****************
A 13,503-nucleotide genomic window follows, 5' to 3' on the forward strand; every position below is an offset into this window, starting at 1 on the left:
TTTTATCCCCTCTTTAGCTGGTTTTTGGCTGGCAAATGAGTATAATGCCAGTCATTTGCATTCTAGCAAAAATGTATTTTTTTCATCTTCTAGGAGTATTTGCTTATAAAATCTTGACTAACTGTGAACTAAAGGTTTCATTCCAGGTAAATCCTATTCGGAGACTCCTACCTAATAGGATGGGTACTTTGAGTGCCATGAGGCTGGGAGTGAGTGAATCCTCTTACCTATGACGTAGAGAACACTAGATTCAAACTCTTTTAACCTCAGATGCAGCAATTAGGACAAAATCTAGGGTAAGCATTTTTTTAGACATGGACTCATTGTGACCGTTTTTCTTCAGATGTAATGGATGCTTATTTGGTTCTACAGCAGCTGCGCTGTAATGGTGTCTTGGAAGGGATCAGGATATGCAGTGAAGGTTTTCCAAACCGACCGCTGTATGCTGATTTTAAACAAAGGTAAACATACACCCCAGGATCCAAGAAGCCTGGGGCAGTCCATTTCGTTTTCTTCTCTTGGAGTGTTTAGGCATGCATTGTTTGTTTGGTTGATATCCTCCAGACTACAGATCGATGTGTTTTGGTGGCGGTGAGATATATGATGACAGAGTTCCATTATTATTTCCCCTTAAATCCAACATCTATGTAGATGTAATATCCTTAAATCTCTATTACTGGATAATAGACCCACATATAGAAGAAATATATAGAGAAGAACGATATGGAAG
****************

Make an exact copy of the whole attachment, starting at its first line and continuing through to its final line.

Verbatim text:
A 13,503-nucleotide genomic window follows, 5' to 3' on the forward strand; every position below is an offset into this window, starting at 1 on the left:
TTTTATCCCCTCTTTAGCTGGTTTTTGGCTGGCAAATGAGTATAATGCCAGTCATTTGCATTCTAGCAAAAATGTATTTTTTTCATCTTCTAGGAGTATTTGCTTATAAAATCTTGACTAACTGTGAACTAAAGGTTTCATTCCAGGTAAATCCTATTCGGAGACTCCTACCTAATAGGATGGGTACTTTGAGTGCCATGAGGCTGGGAGTGAGTGAATCCTCTTACCTATGACGTAGAGAACACTAGATTCAAACTCTTTTAACCTCAGATGCAGCAATTAGGACAAAATCTAGGGTAAGCATTTTTTTAGACATGGACTCATTGTGACCGTTTTTCTTCAGATGTAATGGATGCTTATTTGGTTCTACAGCAGCTGCGCTGTAATGGTGTCTTGGAAGGGATCAGGATATGCAGTGAAGGTTTTCCAAACCGACCGCTGTATGCTGATTTTAAACAAAGGTAAACATACACCCCAGGATCCAAGAAGCCTGGGGCAGTCCATTTCGTTTTCTTCTCTTGGAGTGTTTAGGCATGCATTGTTTGTTTGGTTGATATCCTCCAGACTACAGATCGATGTGTTTTGGTGGCGGTGAGATATATGATGACAGAGTTCCATTATTATTTCCCCTTAAATCCAACATCTATGTAGATGTAATATCCTTAAATCTCTATTACTGGATAATAGACCCACATATAGAAGAAATATATAGAGAAGAACGATATGGAAG